|Title||Robert Eden Document Set|
|Date||1773 October 15|
|Description||1 item-two leaf pamphlet with manuscript|
Eden, Robert, 1741-1784
United States History Colonial period, ca. 1600-1775
|Scope & Content||
Robert Eden document set. 1 item-two leaf pamphlet with letter
The letter is difficult to read. It is addressed to the "Gentlemen of the Council" and is prefaced with an explanation of a letter rather than personal appearance to discuss matters at hand. Reference is made to the building of a church as well as other political matters.
Sir Robert Eden, governor of Maryland, born in Durham, England; died in Annapolis, Maryland, 2 September 1784. He was the second son of Sir Robert Eden, Bart., and succeeded Horatio Sharpe as royal governor of Maryland in 1768. He was more disposed to moderation than any of the other British officers, advised the repeal of the tax on tea, and, when the colonels of militia demanded the arms and ammunition of the province, readily gave them up. His course had much to do with the attitude of the Maryland patriots, who hoped and labored for conciliation long after the other colonies had given up all idea of it. Eden was allowed to remain undisturbed in Maryland after his authority had ceased, till in April 1776, dispatches were intercepted addressed to him by Lord George Germain, which implicated him in transactions hostile to the liberty of the country. General Charles Lee sent these to congress, and he also ordered the Baltimore committee of safety to arrest Eden, which order was presently confirmed by congress.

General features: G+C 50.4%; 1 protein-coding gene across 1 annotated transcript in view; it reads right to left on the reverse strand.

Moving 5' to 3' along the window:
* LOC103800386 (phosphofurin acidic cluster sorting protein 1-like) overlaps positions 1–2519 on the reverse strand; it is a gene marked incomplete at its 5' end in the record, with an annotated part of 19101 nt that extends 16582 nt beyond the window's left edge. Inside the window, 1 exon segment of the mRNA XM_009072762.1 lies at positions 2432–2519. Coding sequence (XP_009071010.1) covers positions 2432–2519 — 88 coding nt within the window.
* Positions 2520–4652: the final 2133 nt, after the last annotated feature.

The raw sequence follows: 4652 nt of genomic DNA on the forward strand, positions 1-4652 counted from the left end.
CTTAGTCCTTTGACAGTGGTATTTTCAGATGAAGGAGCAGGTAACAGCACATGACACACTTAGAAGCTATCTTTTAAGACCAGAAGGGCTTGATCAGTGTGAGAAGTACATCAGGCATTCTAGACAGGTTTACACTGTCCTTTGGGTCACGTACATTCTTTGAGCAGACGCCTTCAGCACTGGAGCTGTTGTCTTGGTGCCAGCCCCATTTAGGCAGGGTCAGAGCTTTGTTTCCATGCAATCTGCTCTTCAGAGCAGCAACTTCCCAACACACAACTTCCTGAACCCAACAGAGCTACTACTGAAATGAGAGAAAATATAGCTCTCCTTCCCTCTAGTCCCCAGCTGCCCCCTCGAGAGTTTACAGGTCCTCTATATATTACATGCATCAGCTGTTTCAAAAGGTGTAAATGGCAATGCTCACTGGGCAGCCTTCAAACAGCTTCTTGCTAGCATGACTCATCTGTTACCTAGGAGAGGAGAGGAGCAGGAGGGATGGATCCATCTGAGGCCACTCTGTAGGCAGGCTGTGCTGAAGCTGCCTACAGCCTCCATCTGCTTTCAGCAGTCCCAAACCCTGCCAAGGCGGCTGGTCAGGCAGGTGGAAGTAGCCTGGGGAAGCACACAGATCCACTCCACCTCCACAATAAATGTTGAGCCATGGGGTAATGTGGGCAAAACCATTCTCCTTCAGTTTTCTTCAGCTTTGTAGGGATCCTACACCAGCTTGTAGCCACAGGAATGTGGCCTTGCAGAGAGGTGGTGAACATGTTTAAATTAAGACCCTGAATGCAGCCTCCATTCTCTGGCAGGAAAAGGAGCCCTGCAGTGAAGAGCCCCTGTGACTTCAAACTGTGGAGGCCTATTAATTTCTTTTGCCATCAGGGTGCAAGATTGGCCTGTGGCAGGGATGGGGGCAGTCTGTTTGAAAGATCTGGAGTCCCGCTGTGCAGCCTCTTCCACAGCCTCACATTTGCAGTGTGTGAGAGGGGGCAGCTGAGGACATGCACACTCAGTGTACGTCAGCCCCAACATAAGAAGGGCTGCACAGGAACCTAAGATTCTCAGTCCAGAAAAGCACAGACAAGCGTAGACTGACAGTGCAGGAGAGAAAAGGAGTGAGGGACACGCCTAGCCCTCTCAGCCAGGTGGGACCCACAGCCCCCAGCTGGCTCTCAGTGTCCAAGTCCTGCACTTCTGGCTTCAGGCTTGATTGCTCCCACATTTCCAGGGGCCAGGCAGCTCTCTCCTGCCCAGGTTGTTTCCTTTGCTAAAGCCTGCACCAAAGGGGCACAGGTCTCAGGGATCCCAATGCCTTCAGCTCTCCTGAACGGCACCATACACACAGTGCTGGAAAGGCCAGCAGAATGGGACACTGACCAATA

No engraving has been included with this manuscript.